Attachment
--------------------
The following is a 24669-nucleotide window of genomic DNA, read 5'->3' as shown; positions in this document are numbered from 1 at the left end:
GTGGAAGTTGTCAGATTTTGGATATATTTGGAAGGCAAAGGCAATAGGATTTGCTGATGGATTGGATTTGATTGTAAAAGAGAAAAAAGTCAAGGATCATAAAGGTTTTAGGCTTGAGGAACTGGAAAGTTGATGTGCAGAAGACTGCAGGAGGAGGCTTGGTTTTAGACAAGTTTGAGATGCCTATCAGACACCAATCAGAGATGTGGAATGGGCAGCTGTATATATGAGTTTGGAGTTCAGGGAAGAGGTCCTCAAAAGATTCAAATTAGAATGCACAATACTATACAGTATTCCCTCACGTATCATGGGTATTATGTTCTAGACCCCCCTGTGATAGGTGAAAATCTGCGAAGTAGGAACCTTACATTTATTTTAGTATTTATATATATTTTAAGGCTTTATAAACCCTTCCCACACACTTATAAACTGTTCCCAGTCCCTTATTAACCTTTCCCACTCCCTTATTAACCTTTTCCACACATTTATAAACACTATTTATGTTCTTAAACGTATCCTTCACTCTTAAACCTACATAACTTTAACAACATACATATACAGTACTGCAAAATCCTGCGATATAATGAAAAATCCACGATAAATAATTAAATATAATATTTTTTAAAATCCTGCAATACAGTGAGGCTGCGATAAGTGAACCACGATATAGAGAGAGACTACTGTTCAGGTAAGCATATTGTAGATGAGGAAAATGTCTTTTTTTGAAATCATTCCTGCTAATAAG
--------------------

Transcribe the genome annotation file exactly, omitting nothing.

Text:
The following is a 24669-nucleotide window of genomic DNA, read 5'->3' as shown; positions in this document are numbered from 1 at the left end:
GTGGAAGTTGTCAGATTTTGGATATATTTGGAAGGCAAAGGCAATAGGATTTGCTGATGGATTGGATTTGATTGTAAAAGAGAAAAAAGTCAAGGATCATAAAGGTTTTAGGCTTGAGGAACTGGAAAGTTGATGTGCAGAAGACTGCAGGAGGAGGCTTGGTTTTAGACAAGTTTGAGATGCCTATCAGACACCAATCAGAGATGTGGAATGGGCAGCTGTATATATGAGTTTGGAGTTCAGGGAAGAGGTCCTCAAAAGATTCAAATTAGAATGCACAATACTATACAGTATTCCCTCACGTATCATGGGTATTATGTTCTAGACCCCCCTGTGATAGGTGAAAATCTGCGAAGTAGGAACCTTACATTTATTTTAGTATTTATATATATTTTAAGGCTTTATAAACCCTTCCCACACACTTATAAACTGTTCCCAGTCCCTTATTAACCTTTCCCACTCCCTTATTAACCTTTTCCACACATTTATAAACACTATTTATGTTCTTAAACGTATCCTTCACTCTTAAACCTACATAACTTTAACAACATACATATACAGTACTGCAAAATCCTGCGATATAATGAAAAATCCACGATAAATAATTAAATATAATATTTTTTAAAATCCTGCAATACAGTGAGGCTGCGATAAGTGAACCACGATATAGAGAGAGACTACTGTTCAGGTAAGCATATTGTAGATGAGGAAAATGTCTTTTTTTGAAATCATTCCTGCTAATAAG